On Anger and Internalized Sexism

I don’t want to think female readers of YA are uncomfortable with strong emotions like rage in stories about teenage girls. I don’t want to think that women are afraid of women with problems. I’d like to think that it’s because it’s easy to forget how hard it can be to be a teenage girl who’s suffering and who shows it.

I’d like to think that, but I’m not sure it’s true.

-Elizabeth Scott in this brilliant essay here on Stacked

I started reading a book last night which is very good and for the most part, I’m enjoying the read. Except for the anger. 

Necessary disclaimer: I’ve previously stated and often say that I am not someone who is comfortable with anger personally. 

The character is so angry. Like, burn up the pages of the book angry. SO ANGRY. And she has every right to be angry. It took a few chapters for me understand why, because we don’t learn the reason until a few chapters of stewing in this character’s mind that’s like rubbing salt in the wood, but once I did, I got it. I accepted her anger. I was able to let go of my hesitation about her anger and move on.

But my visceral, “I can’t read this, I can’t handle it, she’s too angry” reaction plus a short twitter discussion with one of my CPs today really turned the gears in my head. On top of that, I read the article quoted above when it was published and liked it, shared it, and couldn’t get it out of my head.

Okay, why does it bother me so much? Why is anger so hard for some of us? Why is it easier for us to label a character a selfish bitch than understand her anger? Why was my reaction so intense?

My next statement is going to be potentially controversial. If you’d rather think of me as someone who colors inside the lines, step away now.

I think we react this way to angry female characters because of internalized sexism.

We’re conditioned–and the we here is encompassing both sexes and all genders–to understand and know that girls aren’t supposed to be angry. Girls and anger is something that’s still foreign and strange for us. It’s uncomfortable because it breaks societal expectations for girls. It’s uncomfortable because regardless of whether it’s externalized anger (Revolution by Jennifer Donnelly’s Andi lashes OUT with her anger) or internalized anger (Wintergirls by Laurie Halse Anderson’s Lia goes in with her anger), we have access to it as the reader

Every female person you encounter has experienced anger. “Irrational” or “rational” anger isn’t the point. It’s that we all experience anger. And we all cope with it differently. But socially, it’s less okay for a woman to externalize her anger. When we as readers experience anger along with the character, then it’s externalized by nature of point of view and reader experience.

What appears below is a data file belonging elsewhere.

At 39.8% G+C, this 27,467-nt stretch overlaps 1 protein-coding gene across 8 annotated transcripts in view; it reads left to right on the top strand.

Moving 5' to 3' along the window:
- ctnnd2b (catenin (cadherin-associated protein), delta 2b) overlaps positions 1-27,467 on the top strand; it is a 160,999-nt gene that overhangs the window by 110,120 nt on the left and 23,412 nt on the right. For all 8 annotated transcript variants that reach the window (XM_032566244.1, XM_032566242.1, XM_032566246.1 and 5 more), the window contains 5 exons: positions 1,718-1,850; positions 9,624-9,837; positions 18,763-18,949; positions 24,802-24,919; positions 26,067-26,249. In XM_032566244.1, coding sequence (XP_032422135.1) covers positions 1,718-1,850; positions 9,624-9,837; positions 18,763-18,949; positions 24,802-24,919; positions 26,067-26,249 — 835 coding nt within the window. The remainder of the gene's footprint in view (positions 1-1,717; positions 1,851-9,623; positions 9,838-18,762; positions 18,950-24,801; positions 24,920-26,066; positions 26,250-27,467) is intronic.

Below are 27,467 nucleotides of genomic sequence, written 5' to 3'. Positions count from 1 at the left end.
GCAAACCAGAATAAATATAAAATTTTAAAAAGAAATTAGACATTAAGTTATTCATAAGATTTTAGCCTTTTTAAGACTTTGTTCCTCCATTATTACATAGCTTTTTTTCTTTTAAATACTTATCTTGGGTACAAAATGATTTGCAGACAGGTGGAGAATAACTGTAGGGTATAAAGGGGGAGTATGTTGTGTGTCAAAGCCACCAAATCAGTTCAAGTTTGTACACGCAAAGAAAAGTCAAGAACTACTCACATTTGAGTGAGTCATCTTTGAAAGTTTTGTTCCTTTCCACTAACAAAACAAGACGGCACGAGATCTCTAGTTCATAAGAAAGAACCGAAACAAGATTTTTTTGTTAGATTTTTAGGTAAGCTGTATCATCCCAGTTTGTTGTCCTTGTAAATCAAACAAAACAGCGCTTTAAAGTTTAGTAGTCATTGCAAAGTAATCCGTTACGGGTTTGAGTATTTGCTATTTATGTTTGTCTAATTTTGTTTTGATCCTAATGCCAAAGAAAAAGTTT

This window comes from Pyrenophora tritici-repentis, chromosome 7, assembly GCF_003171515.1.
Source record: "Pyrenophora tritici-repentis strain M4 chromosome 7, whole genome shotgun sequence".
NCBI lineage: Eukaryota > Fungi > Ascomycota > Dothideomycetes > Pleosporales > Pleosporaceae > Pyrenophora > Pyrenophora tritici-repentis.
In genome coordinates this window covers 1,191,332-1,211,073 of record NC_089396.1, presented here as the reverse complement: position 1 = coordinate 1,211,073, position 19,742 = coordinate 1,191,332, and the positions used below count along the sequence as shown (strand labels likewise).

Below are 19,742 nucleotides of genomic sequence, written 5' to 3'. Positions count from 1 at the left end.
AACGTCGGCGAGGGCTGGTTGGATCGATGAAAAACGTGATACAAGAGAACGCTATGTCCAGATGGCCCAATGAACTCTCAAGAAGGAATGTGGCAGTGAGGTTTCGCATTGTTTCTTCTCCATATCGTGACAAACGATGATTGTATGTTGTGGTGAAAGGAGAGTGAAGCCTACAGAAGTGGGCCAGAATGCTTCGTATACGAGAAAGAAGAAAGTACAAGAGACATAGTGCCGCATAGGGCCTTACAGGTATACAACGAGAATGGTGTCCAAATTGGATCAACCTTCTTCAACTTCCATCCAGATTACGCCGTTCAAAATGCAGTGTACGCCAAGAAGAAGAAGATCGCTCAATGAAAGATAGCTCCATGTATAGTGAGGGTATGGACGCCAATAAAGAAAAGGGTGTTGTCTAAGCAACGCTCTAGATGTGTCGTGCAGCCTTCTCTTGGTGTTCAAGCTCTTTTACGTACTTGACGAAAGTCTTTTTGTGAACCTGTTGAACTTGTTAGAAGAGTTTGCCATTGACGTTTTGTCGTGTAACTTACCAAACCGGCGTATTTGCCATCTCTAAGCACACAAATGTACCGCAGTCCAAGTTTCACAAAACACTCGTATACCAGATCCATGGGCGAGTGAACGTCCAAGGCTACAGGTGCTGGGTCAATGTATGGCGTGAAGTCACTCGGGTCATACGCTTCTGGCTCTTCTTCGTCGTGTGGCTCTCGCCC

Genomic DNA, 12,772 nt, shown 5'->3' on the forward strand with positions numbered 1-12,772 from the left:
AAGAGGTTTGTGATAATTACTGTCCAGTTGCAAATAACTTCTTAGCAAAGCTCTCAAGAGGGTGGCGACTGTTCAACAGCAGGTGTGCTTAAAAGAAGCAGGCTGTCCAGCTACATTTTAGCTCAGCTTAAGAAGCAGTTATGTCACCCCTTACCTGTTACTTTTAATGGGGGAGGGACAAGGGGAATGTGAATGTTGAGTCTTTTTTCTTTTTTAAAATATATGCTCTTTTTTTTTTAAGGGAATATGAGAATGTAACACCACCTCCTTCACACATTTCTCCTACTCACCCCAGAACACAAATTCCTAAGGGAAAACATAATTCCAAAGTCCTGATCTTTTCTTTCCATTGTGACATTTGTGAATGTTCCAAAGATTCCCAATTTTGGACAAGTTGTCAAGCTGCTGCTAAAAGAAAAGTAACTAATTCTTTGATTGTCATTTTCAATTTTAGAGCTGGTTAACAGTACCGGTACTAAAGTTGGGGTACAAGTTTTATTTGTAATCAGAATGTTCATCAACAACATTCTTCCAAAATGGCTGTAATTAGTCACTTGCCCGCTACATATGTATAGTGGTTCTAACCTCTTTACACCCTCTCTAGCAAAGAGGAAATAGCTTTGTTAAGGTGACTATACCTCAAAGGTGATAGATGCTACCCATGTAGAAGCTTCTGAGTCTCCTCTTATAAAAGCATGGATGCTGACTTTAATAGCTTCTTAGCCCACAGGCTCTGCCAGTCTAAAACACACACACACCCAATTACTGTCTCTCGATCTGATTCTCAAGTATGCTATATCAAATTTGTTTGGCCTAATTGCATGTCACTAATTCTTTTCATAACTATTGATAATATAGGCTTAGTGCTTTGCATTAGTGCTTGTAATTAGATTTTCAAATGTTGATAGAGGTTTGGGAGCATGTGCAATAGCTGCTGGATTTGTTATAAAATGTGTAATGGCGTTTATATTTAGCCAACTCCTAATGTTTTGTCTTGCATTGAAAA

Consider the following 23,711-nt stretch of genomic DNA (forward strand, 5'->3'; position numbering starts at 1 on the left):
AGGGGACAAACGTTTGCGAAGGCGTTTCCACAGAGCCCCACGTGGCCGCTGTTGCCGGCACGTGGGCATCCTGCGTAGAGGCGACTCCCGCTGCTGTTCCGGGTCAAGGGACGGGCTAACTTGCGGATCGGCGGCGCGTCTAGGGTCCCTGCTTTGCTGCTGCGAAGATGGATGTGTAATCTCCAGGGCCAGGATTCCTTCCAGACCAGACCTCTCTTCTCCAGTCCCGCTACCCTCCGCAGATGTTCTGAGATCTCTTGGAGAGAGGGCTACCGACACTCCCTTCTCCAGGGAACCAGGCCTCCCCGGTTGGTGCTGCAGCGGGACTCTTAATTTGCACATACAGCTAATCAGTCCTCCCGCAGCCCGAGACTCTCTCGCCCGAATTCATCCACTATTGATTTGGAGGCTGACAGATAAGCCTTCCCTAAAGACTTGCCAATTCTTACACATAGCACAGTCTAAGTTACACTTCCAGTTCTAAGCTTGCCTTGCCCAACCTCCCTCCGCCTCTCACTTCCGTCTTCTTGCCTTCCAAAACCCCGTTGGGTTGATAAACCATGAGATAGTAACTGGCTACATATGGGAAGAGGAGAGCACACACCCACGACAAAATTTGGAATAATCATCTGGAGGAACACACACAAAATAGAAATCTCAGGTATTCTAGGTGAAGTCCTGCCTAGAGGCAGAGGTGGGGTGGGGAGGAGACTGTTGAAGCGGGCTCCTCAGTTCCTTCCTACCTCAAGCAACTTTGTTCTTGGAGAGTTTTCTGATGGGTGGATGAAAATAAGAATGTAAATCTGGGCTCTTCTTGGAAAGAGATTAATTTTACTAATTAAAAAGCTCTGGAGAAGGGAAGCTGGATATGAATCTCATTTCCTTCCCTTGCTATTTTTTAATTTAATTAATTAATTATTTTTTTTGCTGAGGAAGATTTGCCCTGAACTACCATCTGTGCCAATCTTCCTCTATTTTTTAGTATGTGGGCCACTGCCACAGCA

So the next time you think that a female character’s anger is irrational or over the top or WHATEVER, think about it for a minute. Think about whether you’d have the same reaction if the character was male. Probably not.

I checked myself with the book above and the truth was, no, I wouldn’t have been as put off by the anger if the character was male. I carried into the story my own judgments and internalized misogyny. We should all check in with ourselves. Internalized misogyny is real, and it’s present in most if not all of us. Acknowledging it is the first step toward correcting how we carry it as readers. 

For me, this is particularly relevant as I finished the outline for Five of Hearts and moved forward with beginning to write a character who is extroverted, female, angry, volatile, and selfish. She’s hard to sit with sometimes, but I think her story is important. She’s not likable all the time and I’m sure that people will think her anger’s overblown, but that’s okay. It’s legit. She’s not okay and it’s okay for her to not be okay.

Related links I think you should check out:

The Unlikable Female Protagonist on Stacked
I Love Unlikable, I Write Unlikable on Stacked

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2 thoughts on “On Anger and Internalized Sexism

  1. BlackPlague says:

    Something to consider.

    The culture that I am teaching within has no problem with women expressing anger. In fact, women are quicker to express their anger here then men. For them, it’s not only socially accepted, but expected, that women get angry.

    • Katie L says:

      I’m probably not the person to unpack that but I think there’s a strong STRONG racial component to expectations regarding gender and anger. It goes the other way too: internalized anger in black communities resulting in mental health issues is almost never talked about. There’s also scientific evidence that stress is inherited so there’s a collective aspect to anger as a concept in marginalized communities.

      How we address that in literature is hard for me to say, given the painful lack of representation.

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